Morticia: Gomez, take those out of his mouth.

  • Suppressed Mammaries: Christina Ricci had her breasts tied down when she played Wednesday in the movies. Puberty did not miss her. In what was almost assuredly a reference to this fact, her first scene in Now and Then has her duct taping her breasts down after complaining about them getting bigger.
  • Suspiciously Specific Denial: From Values: "I can show you all my references so you know I'm not a homicidal maniac."
  • Terrible Interviewees Montage: Inverted in the second movie; it's not the nanny interviewees who are terrible, it's the children. And while the one who gets the job seems perfect, she's really the worst.
  • The Un-Smile: Wednesday in the second movie. One of the most horrific examples of this trope ever.

 Amanda: She's scaring me!

  • Villainous Breakdown: Debbie's failed attempts to murder Fester has put her over the edge.
  • The Voiceless: In this version, Lurch never talks, only growls and grunts. For the record, the character was intended to be mute in the show as well, but the actor ad-libbed the classic "You rang?" line and it was too funny to not capitalize.
  • Wallpaper Camouflage: Wednesday in the second movie.
  • What Do You Mean It's Not Heinous?: From Values, after Pubert becomes blonde and rosy cheeked. Grandmama is explaining that this change can become permanent. Of course, this IS the Addams we're talking about, so it's a subversion.

 Grandmama: We're talking dimples!

Gomez: NOT in this house!

  • What Happened to the Mouse?: In the movie, Tully and Margaret Alford's son, who appears in one scene (and in the credits as "Tully Jr.") but despite the fact that his mother runs off with Cousin Itt and that his father is buried, possibly alive, in the Addams' graveyard, he's never spoken of again, not even in the Sequel Addams Family Values.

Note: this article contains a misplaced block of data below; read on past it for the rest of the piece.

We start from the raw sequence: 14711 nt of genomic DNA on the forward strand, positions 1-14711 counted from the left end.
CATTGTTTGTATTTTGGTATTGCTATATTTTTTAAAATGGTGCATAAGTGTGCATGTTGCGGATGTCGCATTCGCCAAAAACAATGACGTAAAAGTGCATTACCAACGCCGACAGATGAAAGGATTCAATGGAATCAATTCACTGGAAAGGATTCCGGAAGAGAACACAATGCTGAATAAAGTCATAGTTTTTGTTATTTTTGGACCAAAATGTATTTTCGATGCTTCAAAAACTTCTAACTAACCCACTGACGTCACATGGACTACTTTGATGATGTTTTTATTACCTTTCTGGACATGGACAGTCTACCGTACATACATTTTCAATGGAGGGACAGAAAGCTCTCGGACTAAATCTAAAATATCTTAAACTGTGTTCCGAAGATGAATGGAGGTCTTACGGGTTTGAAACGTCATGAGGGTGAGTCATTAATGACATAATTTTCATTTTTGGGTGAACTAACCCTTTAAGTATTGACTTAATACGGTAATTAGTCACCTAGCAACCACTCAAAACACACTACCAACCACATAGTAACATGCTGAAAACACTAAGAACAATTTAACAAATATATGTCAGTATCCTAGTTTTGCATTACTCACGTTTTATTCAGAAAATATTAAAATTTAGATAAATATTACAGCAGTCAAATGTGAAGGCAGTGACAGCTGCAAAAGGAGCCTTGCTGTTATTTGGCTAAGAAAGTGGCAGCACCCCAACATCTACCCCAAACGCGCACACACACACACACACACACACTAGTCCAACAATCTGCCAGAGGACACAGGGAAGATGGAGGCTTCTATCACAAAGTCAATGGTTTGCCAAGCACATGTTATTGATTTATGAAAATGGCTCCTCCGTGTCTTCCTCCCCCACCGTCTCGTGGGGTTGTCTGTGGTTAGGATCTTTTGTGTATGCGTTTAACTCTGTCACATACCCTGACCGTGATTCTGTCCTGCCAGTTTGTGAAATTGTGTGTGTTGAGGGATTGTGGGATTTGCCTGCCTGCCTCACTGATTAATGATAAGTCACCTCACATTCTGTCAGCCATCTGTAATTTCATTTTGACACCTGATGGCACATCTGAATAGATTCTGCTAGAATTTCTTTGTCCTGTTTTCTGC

• Also in Family Values, it's mentioned that the "Black Widow" has killed at least three husbands, but we only ever learn the fates of two of them.
      • One of Debbie's previous identities (as shown by the headshots kept on her wall) is Kathie Lee Gifford -- so perhaps Monday Night Football has a different announcer in the Addams Family universe...
  • Who Even Needs a Brain?: In Addams Family Values Gomez and Fester are cheerfully reminiscing about all the (violent) pranks they pulled on each other as kids. Fester casually mentions that one time he waited til Gomez was asleep, then opened his his head and removed his brains. Gomez is surprised and sort of impressed by this revelation.

Tropes specific to the 2010 musical:

  • All Musicals Are Adaptations: Radio ads for the musical didn't even have to mention the show's name. It consisted of the famous theme song with an announcer saying "They're coming to Broadway" and giving the info to order advanced tickets.
  • Audience Participation: Reportedly when the play opens with the famous TV theme song, no one in the audience needs prompting to snap their fingers in time with the cast.
  • Black Comedy Rape: The father of Wednesday's fiance is sexually assaulted by a squid; it is played for laughs.
  • Expository Hairstyle Change: Used in the musical to signify that Wednesday's grown up.
  • The Musical: Starring Max Bialystock and Lilith as Gomez and Morticia.
  • Rape Is Love: In the musical, the father of Wednesday's fiance is sexually assaulted by a squid. Although he was terrified at first and was assaulted against his will, he enjoyed it so much he decided to dedicate his life to building aquariums instead of tearing down old buildings.
  • Soap Opera Rapid Aging Syndrome: Wednesday in the musical.
  • Truth-Telling Session: "Full Disclosure". Being the Act I finale, of course it goes horribly wrong.
  • Unspoken Plan Guarantee: In the tour version, Wednesday explicitly states that her plan to get her and Lucas' families' blessing is that there is no plan.